Adenosine monophosphate (AMP) deaminase deficiency is a condition that can affect the muscles used for movement (skeletal muscles). In many affected individuals, AMP deaminase deficiency does not cause any symptoms. People who do experience symptoms typically have fatigue, muscle pain (myalgia), or cramps after exercise or prolonged physical activity (exercise intolerance). Following strenuous activity, they often get tired more quickly and stay tired longer than would normally be expected. In rare cases, affected individuals have more severe symptoms including severe muscle weakness, low muscle tone (hypotonia), and muscle wasting (atrophy), but it is unclear whether these symptoms are due solely to AMP deaminase deficiency or additional health conditions. Exercise intolerance associated with AMP deaminase deficiency usually becomes apparent in childhood or early adulthood.
AMP deaminase deficiency is caused by mutations in the AMPD1 gene, which provides instructions for producing an enzyme called AMP deaminase. This enzyme is found in skeletal muscles, where it plays a role in producing energy. Skeletal muscle cells need energy to function and move the body.
Mutations in the AMPD1 gene often result in an AMP deaminase enzyme that cannot function and as a result, energy production in skeletal muscle cells is decreased. Skeletal muscles are particularly sensitive to decreases in energy during periods of exercise or increased activity when energy demands increase. The lack of AMP deaminase activity can result in fatigue, muscle weakness or pain, or other muscle problems in some people with AMP deaminase deficiency.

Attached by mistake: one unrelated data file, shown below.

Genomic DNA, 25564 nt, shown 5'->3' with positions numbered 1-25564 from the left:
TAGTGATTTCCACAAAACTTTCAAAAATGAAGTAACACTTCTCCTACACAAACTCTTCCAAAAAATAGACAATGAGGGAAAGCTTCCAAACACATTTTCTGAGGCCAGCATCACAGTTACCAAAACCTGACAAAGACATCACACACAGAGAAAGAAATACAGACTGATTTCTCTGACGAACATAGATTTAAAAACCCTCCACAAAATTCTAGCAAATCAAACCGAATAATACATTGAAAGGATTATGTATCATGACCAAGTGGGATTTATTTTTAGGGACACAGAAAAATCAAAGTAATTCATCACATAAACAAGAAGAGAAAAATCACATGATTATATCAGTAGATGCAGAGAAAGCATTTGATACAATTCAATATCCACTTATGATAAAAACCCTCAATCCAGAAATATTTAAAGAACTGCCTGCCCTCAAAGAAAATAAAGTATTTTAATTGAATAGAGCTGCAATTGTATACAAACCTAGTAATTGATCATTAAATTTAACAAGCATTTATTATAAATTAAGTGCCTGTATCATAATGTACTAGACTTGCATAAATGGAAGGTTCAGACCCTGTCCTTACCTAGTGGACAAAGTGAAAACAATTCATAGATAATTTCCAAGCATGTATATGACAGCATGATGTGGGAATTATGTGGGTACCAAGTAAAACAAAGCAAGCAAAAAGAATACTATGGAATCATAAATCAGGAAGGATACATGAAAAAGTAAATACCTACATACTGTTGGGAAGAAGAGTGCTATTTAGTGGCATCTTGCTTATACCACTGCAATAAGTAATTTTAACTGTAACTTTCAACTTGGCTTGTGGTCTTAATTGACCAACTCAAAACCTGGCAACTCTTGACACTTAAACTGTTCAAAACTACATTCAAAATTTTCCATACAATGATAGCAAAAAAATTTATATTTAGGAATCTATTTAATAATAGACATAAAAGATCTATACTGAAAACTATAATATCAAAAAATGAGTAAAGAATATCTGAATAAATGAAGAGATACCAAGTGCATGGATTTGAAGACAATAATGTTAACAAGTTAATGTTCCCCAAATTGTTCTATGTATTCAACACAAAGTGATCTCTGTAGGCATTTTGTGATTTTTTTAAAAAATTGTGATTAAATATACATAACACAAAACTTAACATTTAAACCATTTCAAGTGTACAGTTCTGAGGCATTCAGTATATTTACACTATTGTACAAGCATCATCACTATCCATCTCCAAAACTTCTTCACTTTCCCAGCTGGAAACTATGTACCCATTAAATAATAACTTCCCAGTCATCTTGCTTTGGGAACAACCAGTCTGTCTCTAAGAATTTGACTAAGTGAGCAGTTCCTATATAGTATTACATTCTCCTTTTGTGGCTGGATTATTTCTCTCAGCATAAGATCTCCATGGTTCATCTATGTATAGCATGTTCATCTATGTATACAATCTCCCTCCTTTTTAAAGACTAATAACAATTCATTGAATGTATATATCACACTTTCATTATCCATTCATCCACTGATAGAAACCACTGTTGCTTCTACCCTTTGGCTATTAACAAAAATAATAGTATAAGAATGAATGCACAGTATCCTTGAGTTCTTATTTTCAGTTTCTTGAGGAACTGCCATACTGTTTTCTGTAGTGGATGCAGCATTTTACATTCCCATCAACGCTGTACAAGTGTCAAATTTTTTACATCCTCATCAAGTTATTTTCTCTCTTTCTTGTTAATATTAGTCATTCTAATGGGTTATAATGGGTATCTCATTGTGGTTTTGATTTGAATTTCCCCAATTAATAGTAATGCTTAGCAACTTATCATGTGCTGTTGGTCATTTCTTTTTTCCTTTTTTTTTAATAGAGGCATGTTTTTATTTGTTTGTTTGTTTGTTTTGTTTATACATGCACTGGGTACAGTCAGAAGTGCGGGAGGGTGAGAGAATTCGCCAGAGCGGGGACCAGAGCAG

It is not known why some people with this condition do not experience symptoms. Researchers speculate that additional factors, both genetic and environmental, may determine whether a person develops the signs and symptoms of AMP deaminase deficiency.
AMP deaminase deficiency is one of the most common inherited muscle disorders in white populations, affecting 1 in 50 to 100 people. The prevalence is lower in African Americans, affecting an estimated 1 in 40,000 people, and the condition is even less common in the Japanese population.
This condition is inherited in an autosomal recessive pattern, which means both copies of the gene in each cell have mutations. The parents of an individual with an autosomal recessive condition each carry one copy of the mutated gene, but they typically do not show signs and symptoms of the condition.
There are no recent clinical trials available for this condition. Please check back because new trials are being conducted frequently.